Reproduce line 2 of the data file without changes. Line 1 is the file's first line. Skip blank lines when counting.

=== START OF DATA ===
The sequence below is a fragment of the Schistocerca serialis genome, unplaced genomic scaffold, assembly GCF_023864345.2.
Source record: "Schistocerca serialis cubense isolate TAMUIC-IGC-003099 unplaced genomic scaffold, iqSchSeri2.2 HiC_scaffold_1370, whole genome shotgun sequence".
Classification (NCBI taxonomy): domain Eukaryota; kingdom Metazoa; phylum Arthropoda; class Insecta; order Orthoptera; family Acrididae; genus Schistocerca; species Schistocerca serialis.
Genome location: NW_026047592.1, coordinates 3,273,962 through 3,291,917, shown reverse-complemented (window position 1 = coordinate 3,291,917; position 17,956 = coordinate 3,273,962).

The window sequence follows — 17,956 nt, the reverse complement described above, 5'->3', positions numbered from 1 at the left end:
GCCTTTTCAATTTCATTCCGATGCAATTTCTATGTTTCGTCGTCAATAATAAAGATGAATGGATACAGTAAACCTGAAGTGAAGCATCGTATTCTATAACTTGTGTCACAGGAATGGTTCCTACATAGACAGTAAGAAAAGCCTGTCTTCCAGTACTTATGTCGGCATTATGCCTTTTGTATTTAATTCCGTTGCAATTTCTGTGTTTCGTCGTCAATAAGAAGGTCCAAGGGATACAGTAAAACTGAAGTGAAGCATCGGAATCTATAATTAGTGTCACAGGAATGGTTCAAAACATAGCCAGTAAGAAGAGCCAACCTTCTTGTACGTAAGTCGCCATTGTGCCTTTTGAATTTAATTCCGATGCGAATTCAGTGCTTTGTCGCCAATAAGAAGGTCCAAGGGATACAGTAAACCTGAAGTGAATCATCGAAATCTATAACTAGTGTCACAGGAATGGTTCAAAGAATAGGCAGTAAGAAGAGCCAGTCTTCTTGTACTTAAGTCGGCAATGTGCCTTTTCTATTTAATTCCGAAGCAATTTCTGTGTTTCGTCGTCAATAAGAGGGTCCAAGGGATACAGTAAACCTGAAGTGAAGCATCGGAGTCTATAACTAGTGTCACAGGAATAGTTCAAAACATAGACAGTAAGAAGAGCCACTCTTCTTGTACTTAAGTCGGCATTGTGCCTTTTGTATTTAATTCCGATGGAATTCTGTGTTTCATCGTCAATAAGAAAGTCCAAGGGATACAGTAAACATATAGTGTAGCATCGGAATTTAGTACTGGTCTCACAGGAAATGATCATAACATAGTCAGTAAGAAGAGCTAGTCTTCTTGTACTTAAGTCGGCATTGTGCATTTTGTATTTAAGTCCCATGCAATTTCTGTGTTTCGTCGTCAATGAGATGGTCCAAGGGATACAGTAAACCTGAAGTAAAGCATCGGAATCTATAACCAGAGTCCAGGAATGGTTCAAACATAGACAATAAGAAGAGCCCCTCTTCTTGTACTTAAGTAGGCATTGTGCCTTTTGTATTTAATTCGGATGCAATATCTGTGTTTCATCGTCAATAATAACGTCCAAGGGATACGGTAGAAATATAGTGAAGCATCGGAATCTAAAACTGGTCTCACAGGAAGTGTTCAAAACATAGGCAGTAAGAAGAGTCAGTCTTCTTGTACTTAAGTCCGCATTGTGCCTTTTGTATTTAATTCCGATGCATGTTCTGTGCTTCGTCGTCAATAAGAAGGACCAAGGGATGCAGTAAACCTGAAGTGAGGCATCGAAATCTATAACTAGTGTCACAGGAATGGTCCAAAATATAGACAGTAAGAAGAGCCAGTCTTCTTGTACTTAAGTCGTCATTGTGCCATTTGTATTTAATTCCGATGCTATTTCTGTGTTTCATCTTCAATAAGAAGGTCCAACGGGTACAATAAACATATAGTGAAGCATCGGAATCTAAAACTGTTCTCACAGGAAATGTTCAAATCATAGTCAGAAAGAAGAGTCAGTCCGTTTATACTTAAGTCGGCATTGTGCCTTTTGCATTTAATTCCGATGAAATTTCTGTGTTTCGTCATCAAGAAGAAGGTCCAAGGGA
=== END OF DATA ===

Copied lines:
Source record: "Schistocerca serialis cubense isolate TAMUIC-IGC-003099 unplaced genomic scaffold, iqSchSeri2.2 HiC_scaffold_1370, whole genome shotgun sequence".